This expert advocates a thin layer of Icynene between the studs on the exterior side of the void between the studs, followed by a blown cellulose resulting in a greater R value than ICF.

Where do you stand on this?

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Last edited by stuart on Mon Sep 26, 2005 12:48 pm, edited 2 times in total.

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PostPosted: Mon Sep 19, 2005 10:22 am 
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From the information you gave me the "noted" Green Expert was probably Peter Pfieffer from Austin. Peter has recently been using the thin Icyene followed by blown cellulose formula for awhile. The logic is good and the system functions well. The Icyene seals the moisture out and the blown cellulose absorbs the interior moisture and then gives it back to the interior space when needed.

Cost effective, maybe. It seems to me that if designed properly the AC system can handle the moisture just fine. I've got issues with cellulose - another topic of discussion. I have used 2x6 framing at 24" O/C and simply filled the cavity with Icynene. Why bring in another subcontractor to insulatethe same house twice.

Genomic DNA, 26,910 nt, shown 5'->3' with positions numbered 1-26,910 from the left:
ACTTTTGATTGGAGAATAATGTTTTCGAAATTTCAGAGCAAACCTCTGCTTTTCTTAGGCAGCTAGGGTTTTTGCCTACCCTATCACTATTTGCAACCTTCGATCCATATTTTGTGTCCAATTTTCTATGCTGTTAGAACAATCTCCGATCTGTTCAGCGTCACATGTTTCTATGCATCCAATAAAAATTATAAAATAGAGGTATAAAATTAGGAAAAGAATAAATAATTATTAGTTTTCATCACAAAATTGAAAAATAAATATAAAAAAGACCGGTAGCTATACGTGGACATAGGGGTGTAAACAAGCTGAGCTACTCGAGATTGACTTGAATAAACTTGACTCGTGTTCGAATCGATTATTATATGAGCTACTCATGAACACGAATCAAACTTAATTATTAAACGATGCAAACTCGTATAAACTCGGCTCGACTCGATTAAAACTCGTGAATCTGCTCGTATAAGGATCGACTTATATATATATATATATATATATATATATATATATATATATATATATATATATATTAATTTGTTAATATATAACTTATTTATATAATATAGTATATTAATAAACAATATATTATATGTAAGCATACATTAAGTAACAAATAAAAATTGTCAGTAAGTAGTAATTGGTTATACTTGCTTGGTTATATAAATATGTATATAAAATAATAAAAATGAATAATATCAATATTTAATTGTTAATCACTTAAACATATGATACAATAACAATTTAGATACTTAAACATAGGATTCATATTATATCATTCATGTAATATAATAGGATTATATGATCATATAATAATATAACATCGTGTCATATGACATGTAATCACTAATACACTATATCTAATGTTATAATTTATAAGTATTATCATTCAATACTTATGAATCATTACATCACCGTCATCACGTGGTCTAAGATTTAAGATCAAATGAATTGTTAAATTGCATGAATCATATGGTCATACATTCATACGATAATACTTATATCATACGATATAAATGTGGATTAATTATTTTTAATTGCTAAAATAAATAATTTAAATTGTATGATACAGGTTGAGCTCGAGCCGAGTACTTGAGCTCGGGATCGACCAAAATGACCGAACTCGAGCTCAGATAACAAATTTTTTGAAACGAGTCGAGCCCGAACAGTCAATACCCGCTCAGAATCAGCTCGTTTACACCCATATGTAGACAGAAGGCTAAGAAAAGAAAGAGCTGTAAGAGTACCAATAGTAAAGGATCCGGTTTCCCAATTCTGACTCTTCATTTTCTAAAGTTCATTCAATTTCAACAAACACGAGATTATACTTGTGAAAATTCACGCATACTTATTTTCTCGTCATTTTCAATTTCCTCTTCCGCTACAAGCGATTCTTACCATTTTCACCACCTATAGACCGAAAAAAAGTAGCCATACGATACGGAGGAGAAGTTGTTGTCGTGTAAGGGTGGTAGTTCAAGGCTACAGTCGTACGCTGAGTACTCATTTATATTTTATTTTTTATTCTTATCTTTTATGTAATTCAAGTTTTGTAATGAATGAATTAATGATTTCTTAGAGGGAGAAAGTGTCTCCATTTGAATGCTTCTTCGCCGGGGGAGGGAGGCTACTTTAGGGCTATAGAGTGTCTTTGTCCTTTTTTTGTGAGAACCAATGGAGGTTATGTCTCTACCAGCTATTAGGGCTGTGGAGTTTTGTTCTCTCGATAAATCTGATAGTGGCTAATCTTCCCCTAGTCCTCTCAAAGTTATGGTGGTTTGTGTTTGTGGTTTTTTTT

Either system is certainly much more cost effective than ICF construction which typically is about 15 - 30% more in terms of just wall cost.

However, the ICF methodology does perform exceptionally well in this climate, it is also tornado resisitant, water resistant, pests can't hurt it and fire resistant. I built the first floor in my new home with ICF wall construction, knowing full well it was more expensive. The Heers rating by Energy Star was in the top 1% in terms of tightness of the envelope.

The comfort level is incredible. The interior space never seems to vary more than a couple of degrees. From my experience, the ICF construction is the best way to build in our climate. It does cost more but it boils down to the long vision and sustainability. The ICF walls will last generations and don't use any wood in their construction. Stick framing is conventional and slowly giving way to other methodologies that just make more sense. The effort to build a stick home with the proper building science as EEBA recommends, in my opinion, just seems like a bandaid on an archaic method of building that's been around for a couple of centuries.

It comes down to making a decision about whether you want to build with the best wall system for our climate by taking advantage of the embodied energy of thermal mass or using the alternate SIP methodology or getting even more cost effective and conventional with the sticks and foam. Peter is a conventional guy and finds ICF and SIP "interesting", that's his mindset.

Personally, and based on performance experience, ICF while more costly is the best way to build in our region.


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PostPosted: Mon Sep 19, 2005 10:43 am 
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The ICF sounds like it just may be the way I need to go, thanks.